‘Unauthentic seeds’ blamed for Thailand's humiliating defeat to fragrant Cambodia rice


The Rice Department chief on Thursday blamed “unauthentic rice seeds” for Thailand’s defeat to Cambodia in a global competition for the best fragrant rice this year.

Department director-general Natthakit Khongthip was commenting on the victory of Cambodia’s Phka Romduol rice, which bagged the World’s Best Rice 2022 award at the World Rice Conference in Phuket on last Thursday.

Sixty varieties of rice from all over the world were judged in the competition.

Chukiart Opaswong, honourary president of the Thai Rice Exporters Association, said Thai jasmine rice was beaten by just one point by the Cambodian rice because of fragrance. He quoted the American judges as saying the Cambodian rice is more fragrant than Thai jasmine rice.

Thailand’s Khao Dawk Mali 105 is the most well-known exported rice and has always been loved by consumers during the past 60 years since the variety was certified by the Rice Department, Natthakit said.

But, he noted, consumers have complained in recent years that Thai jasmine rice seemed to lose its fragrance, leading to doubts whether the seeds were good quality ones or whether the Khao Dawk Mali 105 variety had been contaminated or had mutated.

Natthakit said that after he assumed his post, he ordered the research and rice variety development division to investigate to find the real cause of Thai jasmine rice losing its pleasant smell.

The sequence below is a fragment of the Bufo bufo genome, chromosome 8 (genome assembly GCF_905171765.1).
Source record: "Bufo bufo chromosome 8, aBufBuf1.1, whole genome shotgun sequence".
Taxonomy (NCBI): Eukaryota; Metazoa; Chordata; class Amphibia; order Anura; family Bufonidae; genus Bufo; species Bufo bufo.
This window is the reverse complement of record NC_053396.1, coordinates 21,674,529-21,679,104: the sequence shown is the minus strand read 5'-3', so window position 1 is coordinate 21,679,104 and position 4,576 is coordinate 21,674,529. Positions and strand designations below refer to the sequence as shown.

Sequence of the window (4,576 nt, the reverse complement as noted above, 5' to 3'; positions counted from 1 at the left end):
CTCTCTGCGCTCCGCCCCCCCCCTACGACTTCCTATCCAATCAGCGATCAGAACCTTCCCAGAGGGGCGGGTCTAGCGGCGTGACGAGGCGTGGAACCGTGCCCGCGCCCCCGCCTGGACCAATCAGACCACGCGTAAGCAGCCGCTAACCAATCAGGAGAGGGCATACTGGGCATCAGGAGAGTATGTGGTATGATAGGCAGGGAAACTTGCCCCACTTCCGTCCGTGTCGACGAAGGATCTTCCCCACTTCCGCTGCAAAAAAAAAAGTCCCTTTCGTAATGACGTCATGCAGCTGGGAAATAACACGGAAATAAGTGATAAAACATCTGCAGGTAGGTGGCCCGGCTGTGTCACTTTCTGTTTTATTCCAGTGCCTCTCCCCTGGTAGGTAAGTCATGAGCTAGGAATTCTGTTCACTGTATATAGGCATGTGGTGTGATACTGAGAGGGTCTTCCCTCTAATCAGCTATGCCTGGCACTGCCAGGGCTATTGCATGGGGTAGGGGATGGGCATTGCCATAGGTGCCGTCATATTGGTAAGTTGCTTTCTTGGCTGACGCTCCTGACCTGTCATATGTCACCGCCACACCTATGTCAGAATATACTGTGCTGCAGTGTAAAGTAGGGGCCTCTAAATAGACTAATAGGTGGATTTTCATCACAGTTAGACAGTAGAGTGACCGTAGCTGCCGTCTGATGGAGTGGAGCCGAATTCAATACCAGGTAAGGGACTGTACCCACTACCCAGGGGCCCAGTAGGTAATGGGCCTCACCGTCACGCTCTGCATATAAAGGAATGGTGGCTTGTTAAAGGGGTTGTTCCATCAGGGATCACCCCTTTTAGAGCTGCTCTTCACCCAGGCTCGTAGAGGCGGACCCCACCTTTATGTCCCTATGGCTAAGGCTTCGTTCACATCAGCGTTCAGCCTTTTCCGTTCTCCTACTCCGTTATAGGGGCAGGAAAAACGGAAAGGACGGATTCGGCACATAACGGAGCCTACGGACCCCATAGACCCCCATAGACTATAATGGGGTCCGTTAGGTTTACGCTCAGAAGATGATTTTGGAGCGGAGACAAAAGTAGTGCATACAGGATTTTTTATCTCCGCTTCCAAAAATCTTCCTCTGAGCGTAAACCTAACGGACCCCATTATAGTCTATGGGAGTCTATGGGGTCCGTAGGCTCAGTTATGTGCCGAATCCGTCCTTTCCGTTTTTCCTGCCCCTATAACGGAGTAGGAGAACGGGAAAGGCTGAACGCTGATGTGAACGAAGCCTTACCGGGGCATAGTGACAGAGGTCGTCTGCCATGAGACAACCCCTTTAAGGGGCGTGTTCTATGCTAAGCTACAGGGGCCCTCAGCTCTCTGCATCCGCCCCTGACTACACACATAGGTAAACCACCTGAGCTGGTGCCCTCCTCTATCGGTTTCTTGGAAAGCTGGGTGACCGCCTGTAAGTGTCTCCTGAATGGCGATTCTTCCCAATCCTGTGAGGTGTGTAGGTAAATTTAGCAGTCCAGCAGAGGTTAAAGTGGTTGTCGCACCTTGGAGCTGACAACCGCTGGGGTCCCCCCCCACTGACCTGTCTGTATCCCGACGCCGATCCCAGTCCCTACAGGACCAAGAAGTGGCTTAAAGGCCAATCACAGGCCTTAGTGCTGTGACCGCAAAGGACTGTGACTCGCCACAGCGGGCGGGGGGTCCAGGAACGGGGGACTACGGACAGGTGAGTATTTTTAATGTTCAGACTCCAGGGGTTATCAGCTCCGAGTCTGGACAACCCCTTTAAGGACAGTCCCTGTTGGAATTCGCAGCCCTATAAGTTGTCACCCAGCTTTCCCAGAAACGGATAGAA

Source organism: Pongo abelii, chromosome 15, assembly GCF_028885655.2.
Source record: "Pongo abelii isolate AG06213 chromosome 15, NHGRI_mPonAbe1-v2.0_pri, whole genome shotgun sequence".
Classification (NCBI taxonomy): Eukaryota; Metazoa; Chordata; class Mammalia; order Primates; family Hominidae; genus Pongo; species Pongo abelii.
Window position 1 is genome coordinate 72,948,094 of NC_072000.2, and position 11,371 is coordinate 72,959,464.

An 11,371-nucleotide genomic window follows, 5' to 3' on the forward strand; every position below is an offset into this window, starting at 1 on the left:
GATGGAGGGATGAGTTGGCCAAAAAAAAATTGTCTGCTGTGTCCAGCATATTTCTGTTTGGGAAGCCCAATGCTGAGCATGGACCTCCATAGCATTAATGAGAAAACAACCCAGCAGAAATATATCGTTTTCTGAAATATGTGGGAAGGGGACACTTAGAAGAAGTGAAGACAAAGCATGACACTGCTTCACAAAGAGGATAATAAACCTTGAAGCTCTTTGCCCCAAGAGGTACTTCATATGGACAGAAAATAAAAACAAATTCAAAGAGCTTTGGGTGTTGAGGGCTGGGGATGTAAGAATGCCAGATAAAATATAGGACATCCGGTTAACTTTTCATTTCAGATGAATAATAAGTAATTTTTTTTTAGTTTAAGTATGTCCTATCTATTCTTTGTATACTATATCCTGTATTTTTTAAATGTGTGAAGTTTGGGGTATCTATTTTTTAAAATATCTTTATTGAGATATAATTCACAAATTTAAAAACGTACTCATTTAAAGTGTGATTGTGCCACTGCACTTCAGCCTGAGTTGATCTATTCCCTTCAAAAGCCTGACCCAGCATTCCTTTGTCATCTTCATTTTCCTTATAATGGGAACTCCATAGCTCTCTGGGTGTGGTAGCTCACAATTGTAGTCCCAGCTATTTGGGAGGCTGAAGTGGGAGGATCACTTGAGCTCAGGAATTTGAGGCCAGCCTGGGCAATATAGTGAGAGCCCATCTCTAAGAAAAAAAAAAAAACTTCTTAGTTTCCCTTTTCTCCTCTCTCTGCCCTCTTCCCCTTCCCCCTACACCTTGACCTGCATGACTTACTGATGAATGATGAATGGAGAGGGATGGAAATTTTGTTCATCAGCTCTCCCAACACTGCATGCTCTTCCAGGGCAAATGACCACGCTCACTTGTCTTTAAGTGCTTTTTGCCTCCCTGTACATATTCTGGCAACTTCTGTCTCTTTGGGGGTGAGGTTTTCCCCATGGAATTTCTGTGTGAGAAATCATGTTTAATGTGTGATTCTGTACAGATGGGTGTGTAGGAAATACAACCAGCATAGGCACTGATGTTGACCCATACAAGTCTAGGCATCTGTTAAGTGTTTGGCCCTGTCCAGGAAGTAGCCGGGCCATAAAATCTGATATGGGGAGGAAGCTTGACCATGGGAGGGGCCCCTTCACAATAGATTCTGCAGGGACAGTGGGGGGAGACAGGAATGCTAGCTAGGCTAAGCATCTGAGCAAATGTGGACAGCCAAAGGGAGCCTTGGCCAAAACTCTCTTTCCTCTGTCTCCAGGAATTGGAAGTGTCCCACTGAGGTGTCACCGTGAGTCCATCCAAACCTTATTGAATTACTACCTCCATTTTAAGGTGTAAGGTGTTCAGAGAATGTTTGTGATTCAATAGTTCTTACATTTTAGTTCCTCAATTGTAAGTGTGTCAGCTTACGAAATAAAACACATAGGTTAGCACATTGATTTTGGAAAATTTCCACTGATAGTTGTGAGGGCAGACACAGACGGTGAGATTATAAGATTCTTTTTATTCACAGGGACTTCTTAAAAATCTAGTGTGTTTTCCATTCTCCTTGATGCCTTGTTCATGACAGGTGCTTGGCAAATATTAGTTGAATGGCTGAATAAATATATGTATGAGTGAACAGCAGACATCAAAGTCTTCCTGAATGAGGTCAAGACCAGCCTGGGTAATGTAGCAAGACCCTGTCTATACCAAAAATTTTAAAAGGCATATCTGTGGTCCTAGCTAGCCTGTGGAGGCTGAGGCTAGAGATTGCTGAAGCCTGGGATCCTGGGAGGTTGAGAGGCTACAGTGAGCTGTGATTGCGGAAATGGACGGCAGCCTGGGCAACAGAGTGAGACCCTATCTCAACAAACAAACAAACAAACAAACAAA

The director-general said the division found that the seeds provided by the Rice Department did not cause such issues and the rice maintained its famed fragrance, but farmers like to plant rice with seeds from their previous harvests.

‘Unauthentic seeds’ blamed for Thailand\'s humiliating defeat to fragrant Cambodia rice Natthakit said the division also found the environment, too, could have affected the fragrance.

He said Khao Dawk Mali 105 should be planted in fertile sandy soil in the Northeast so that the paddy fields dry when the rice flowers start to accumulate powder and develop the 2Acetyl-1-Pyrroline substance that creates fragrance.

Also, if the so-called winter is long with temperatures varying between 20 and 25 degrees Celsius, the fragrance in the rice would stay for a long time and consumers would enjoy it, Natthakit felt.

Farmers must drain their paddy fields seven days after the plants start to flower, he advised.

Jasmine rice should be harvested about 25 to 30 days after flowering and the harvested rice must be kept for no more than five months in cool storage between 20 and 25 degrees to maintain the fragrance, Natthakit added.